I say vagina because I want people to respond," says playwright Eve Ensler, creator of the hilarious, disturbing soliloquies in The Vagina Monologues, a book based on her one-woman play. And respond they do--with horror, anger, censure, and sparks of wonder and pleasure. Ensler is on a fervent mission to elevate and celebrate this much mumbled-about body part. She asked hundreds of women of all ages a series of questions about their vaginas (What do you call it? How would you dress it?) that prompt some wondrous answers. Standouts among the euphemisms are tamale, split knish, choochi snorcher, Gladys Siegelman--Gladys Siegelman?--and, of course, that old standby "down there." "Down there?" asks a composite character springing from several older women. "I haven't been down there since 1953. No, it had nothing to do with [American president] Eisenhower." Two of the most powerful pieces include a jagged poem stitched together from the memories of a Bosnian woman raped by soldiers and an American woman sexually abused as a child who reclaims her vagina as a place of wild joy.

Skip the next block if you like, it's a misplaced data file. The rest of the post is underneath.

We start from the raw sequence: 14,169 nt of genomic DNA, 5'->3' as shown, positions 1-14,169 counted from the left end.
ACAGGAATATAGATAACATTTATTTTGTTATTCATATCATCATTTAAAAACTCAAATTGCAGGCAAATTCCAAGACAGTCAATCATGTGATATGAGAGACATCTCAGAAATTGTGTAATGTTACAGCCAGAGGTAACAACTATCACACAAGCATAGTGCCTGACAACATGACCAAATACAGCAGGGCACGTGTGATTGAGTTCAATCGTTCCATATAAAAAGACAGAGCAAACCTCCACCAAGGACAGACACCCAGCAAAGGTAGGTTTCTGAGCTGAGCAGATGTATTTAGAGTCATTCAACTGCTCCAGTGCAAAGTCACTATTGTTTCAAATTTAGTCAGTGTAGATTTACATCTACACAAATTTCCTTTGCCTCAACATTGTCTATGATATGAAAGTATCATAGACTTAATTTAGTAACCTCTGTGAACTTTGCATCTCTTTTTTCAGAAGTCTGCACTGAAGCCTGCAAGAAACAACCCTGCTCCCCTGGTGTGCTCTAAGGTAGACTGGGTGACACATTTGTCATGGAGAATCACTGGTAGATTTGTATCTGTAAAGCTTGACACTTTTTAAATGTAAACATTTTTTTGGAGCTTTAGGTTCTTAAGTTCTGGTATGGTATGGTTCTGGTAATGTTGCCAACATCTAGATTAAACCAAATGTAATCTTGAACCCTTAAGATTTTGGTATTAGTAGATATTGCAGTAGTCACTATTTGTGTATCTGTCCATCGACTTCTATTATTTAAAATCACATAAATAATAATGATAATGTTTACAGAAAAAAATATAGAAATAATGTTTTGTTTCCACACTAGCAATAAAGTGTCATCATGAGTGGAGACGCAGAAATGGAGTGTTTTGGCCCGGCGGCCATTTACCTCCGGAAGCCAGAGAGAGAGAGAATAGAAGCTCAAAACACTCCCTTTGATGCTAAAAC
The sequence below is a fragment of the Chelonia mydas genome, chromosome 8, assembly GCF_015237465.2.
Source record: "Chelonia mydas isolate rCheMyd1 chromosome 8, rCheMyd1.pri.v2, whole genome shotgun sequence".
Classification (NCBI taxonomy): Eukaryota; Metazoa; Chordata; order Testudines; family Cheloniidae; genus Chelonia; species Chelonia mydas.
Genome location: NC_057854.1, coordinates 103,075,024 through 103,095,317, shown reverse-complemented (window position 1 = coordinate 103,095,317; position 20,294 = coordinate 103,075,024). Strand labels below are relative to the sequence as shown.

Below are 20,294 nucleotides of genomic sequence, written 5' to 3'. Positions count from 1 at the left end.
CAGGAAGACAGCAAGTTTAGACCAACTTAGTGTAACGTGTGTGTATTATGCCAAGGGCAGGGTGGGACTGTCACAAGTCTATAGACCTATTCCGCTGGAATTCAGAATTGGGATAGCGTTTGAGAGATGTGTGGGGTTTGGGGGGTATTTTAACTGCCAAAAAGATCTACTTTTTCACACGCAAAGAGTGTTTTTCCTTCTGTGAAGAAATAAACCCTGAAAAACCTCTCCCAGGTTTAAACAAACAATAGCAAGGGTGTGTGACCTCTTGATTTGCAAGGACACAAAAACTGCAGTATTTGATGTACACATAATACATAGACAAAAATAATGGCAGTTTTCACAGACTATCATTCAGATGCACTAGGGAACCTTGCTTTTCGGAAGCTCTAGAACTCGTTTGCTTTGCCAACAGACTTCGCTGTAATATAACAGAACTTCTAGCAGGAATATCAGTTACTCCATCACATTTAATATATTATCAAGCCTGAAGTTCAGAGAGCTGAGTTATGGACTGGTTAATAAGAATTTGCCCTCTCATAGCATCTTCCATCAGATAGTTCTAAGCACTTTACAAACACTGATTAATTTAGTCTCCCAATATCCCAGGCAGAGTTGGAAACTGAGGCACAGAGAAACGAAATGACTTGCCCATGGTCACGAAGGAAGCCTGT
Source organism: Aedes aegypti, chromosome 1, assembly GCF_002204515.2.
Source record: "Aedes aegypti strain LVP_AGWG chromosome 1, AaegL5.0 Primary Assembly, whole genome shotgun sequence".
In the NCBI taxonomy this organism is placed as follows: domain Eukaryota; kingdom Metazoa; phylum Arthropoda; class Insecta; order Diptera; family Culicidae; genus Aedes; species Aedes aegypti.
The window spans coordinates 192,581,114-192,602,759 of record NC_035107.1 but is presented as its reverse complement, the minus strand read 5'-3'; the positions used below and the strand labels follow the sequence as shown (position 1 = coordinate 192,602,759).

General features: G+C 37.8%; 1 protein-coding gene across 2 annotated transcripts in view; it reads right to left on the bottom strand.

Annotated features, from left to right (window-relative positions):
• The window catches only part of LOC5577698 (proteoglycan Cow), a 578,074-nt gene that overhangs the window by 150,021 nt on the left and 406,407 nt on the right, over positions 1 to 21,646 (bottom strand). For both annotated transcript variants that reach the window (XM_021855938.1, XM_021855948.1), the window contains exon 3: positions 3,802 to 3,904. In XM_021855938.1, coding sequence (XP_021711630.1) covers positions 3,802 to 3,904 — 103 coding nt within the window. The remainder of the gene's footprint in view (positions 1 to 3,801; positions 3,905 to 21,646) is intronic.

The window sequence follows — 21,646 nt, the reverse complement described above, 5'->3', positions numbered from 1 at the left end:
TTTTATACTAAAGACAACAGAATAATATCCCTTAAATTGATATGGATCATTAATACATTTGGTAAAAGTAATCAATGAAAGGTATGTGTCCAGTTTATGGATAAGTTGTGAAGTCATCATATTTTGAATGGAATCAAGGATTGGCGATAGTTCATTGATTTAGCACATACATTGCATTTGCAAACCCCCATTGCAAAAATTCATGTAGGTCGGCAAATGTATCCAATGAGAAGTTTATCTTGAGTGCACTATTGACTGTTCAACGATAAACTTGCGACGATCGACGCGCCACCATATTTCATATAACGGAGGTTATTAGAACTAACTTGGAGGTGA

Summary taken from Goodreads.com
The word of the day is VAGINA.I grew up hearing about the Vagina Monologues referenced in popular culture and for many years I've wanted to read it and so earlier this week I put on my big girl panties and put a hold on it at the library. I am very grateful that I did.I adore this book and feel that it may be one of the best books I have ever read and not just this year. I'm talking about one of the best I have ever in my entire life.
The way Eve Ensler writes is...REAL. Honestly that is the only way I know how to describe it. I am very thankful that I, being born in 1990 am not a part of that "down there" generation. The generation where the female pubic area was lumped together and just given a broad term as if it were something undeserving the generation that our mothers and grandmothers grew up in. Now in this day and age a girl can talk to her friends about her VAGINA . It is not something we have to be shameful about any longer ladies and I thank Eve and all the women like her, as well as the women who helped make this book possible. This book opened my eyes and I really enjoyed it. I found my heart aching for the women, cheering them on and relating to there words. Eve's message against violence against women broke my heart but I've known for a long time that these atrocities happen...unfortunately I'm not sure they will stop even within my lifetime and that makes me sad.
We should not feel dirty or ashamed for what we have, because without VAGINAS none of us would be here so ladies please read this. I hope it opens your eyes like it did mine.
★ ★ ★ ★ ★